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Video – Demolition TV Episode 11…

The all-new episode of Demolition TV is here.

The wait is over – The all-new episode of Demolition TV is finally here. And it’s a corker.

This episode features contributions from Keltbray, Remoquip, Metro Deconstruction, Brown and Mason, Messiah Corporation, and Hughes & Salvidge. Just as importantly, it marks the arrival of our video and audio set-up which is designed to make these episodes even better. It wasn’t used on all elements of this show (although it will be in the future) but see if you can spot the switch-over.

Video – Sappi stack succumbs…

Stack falls after several delays.

One of two smoke stacks at former Sappi paper mill property has been imploded.

City officials were concerned that the 60-metre tall “Power House Stack No. 1” was a public safety risk after large cracks developed in the stack.

Video – Toppling at Tottenham…

Stadium demolition enters final phase in spectacular style.

The demolition of the White Hart Lane stadium the home of Tottenham Hotspur football club, is rapidly drawing to a close. And it is doing so in spectacular style as DSM fells one last high level element of the structure.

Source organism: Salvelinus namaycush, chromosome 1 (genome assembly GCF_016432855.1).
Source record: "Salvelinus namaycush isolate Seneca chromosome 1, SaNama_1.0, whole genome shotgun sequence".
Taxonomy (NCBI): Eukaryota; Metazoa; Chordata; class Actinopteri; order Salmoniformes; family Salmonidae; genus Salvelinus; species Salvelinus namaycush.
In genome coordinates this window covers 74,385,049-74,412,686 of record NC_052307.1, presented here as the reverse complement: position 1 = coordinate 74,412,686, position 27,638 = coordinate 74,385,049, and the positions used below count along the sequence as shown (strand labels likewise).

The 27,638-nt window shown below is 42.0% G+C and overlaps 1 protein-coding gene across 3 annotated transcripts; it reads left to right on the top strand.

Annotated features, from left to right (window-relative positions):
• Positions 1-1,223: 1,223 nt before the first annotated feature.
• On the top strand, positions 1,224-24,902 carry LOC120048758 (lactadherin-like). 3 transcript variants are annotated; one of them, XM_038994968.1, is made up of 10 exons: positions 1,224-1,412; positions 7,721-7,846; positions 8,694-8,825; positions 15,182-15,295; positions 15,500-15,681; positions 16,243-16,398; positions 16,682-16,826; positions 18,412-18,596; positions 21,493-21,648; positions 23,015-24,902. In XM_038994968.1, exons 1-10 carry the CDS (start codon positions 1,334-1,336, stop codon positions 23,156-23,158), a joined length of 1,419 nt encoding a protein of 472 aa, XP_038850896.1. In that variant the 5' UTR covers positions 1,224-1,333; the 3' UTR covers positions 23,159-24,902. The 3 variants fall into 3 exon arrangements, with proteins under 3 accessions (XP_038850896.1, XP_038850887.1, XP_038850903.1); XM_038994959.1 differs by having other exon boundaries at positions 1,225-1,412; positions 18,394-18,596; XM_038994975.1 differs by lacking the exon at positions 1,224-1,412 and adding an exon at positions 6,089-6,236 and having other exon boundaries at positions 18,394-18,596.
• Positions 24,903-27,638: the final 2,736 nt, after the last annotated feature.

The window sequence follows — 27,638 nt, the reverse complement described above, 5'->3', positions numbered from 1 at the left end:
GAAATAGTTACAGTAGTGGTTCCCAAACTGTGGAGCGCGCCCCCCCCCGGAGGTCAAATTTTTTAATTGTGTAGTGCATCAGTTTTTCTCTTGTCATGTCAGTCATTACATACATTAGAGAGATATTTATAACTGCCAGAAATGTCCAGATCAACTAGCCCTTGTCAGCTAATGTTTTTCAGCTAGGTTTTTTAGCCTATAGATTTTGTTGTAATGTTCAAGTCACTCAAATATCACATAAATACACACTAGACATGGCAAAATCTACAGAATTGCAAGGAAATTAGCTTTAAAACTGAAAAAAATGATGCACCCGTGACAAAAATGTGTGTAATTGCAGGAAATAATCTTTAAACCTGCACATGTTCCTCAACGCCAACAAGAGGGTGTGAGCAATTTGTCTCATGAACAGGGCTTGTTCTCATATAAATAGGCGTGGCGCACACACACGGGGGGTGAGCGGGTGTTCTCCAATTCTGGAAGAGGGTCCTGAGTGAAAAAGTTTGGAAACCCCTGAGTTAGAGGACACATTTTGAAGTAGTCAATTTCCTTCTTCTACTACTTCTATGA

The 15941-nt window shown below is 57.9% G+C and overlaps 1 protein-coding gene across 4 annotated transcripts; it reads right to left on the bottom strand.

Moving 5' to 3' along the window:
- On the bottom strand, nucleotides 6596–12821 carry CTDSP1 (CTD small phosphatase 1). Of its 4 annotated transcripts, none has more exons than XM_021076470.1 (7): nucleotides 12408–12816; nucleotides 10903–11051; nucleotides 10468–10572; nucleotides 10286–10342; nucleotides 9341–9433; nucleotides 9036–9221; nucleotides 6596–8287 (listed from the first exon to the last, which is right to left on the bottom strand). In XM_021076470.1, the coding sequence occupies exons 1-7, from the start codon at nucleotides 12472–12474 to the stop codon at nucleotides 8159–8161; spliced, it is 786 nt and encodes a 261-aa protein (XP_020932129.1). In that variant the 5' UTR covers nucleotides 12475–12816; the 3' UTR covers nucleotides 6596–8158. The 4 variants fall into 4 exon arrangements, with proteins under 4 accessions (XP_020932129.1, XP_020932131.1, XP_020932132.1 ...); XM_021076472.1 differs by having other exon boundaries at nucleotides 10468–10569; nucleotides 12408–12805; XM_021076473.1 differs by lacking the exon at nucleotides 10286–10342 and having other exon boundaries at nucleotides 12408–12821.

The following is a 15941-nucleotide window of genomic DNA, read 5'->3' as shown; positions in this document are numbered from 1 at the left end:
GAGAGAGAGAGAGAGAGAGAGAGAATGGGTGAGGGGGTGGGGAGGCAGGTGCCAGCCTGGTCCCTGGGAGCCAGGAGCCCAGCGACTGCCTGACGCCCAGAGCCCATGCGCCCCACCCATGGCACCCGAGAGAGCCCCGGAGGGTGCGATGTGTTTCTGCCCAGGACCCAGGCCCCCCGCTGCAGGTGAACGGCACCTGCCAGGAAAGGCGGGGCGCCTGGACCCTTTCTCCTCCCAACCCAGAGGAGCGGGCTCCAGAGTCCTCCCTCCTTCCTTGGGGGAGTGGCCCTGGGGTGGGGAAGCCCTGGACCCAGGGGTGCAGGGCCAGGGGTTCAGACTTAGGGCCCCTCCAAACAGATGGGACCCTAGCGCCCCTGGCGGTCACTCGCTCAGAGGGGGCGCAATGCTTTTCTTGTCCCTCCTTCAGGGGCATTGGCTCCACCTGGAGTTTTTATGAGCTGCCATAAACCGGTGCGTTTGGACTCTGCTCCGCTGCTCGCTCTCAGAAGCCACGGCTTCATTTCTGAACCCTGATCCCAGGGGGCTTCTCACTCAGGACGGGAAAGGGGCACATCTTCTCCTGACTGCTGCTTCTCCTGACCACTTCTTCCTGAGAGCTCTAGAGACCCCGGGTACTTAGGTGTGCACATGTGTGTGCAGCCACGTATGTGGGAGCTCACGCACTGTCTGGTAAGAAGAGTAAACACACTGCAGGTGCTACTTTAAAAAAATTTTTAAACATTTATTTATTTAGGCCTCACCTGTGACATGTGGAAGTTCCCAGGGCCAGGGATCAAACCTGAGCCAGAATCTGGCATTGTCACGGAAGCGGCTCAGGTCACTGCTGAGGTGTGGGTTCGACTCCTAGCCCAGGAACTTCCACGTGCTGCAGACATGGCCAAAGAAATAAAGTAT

Breaking News – Man killed in church collapse…

Man dies after Splott incident.

A man has died after being trapped in rubble when a church collapsed near a railway line in Cardiff.

Firefighters, rescue dogs and a drone had been searching for the man in the wreckage of the derelict church in Splott, which collapsed at about 14:50 BST.

Two people escaped from the building – which was being demolished – and were treated for minor injures.

South Wales Fire and Rescue Service workers are trying to recover the body.

Gareth Davies, area manager for SWFRS, said the man had been trapped under a large amount of rubble.

He said: “As a service, we wish to extend our sympathies to the individual’s family at this very sad time.”

Cardiff demolition firm Young Contractors, which has been working on the derelict church for about three weeks, confirmed none of its staff were on the site at the time.

Read more here.

Video – TDS fells twin cranes…

Inchgreen dock cranes felled in double implosion.

They stood sentry over the Inchgreen Dock in Scotland for more than fifty years. And then, in seconds, they were gone.

Technical Demolition Services carried out a controlled implosion of the two giants early on Sunday morning:

Tyred of waiting…

Goodyear plant demolition delayed…again.

Demolition of Wolverhampton’s last remaining Goodyear plant has been pushed back as the firm decides with developers what should be left standing.

The plant had been due to close on July 1 then July 20 as developers St Modwen submitted plans to take over the land.

Now, closure and demolition of the site has been halted again. Remaining workers were told about the delay on Tuesday.

This is because Goodyear need to decide what to demolish and what to leave standing.

Cyril Barrett, chair of the Unite branch at Goodyear said on Wednesday: “The demolition has been pushed back until late August.

“Workers were told yesterday. Goodyear have got to decide how they are going to do it and what the implications will be.”

The eventual demolition of the remaining Goodyear buildings will be the start of the development of the site.